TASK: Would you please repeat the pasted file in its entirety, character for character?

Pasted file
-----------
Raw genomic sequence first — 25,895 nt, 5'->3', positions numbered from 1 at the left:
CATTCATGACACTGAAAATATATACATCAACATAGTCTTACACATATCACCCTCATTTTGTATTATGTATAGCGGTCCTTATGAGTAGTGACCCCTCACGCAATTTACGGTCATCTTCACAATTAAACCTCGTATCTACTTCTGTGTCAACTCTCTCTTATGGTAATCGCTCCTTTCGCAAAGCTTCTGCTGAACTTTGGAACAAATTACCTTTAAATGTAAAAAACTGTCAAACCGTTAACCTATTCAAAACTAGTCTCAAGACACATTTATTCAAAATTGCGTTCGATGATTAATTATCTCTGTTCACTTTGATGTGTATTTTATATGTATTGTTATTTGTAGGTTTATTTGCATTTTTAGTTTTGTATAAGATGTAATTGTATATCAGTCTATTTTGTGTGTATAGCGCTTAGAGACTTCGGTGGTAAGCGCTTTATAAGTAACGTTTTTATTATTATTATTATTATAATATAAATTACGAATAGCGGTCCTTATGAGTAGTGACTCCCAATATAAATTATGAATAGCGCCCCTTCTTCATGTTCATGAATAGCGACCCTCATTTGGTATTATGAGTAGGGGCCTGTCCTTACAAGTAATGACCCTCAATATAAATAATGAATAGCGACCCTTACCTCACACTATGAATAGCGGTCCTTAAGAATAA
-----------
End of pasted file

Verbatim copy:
Raw genomic sequence first — 25,895 nt, 5'->3', positions numbered from 1 at the left:
CATTCATGACACTGAAAATATATACATCAACATAGTCTTACACATATCACCCTCATTTTGTATTATGTATAGCGGTCCTTATGAGTAGTGACCCCTCACGCAATTTACGGTCATCTTCACAATTAAACCTCGTATCTACTTCTGTGTCAACTCTCTCTTATGGTAATCGCTCCTTTCGCAAAGCTTCTGCTGAACTTTGGAACAAATTACCTTTAAATGTAAAAAACTGTCAAACCGTTAACCTATTCAAAACTAGTCTCAAGACACATTTATTCAAAATTGCGTTCGATGATTAATTATCTCTGTTCACTTTGATGTGTATTTTATATGTATTGTTATTTGTAGGTTTATTTGCATTTTTAGTTTTGTATAAGATGTAATTGTATATCAGTCTATTTTGTGTGTATAGCGCTTAGAGACTTCGGTGGTAAGCGCTTTATAAGTAACGTTTTTATTATTATTATTATTATAATATAAATTACGAATAGCGGTCCTTATGAGTAGTGACTCCCAATATAAATTATGAATAGCGCCCCTTCTTCATGTTCATGAATAGCGACCCTCATTTGGTATTATGAGTAGGGGCCTGTCCTTACAAGTAATGACCCTCAATATAAATAATGAATAGCGACCCTTACCTCACACTATGAATAGCGGTCCTTAAGAATAA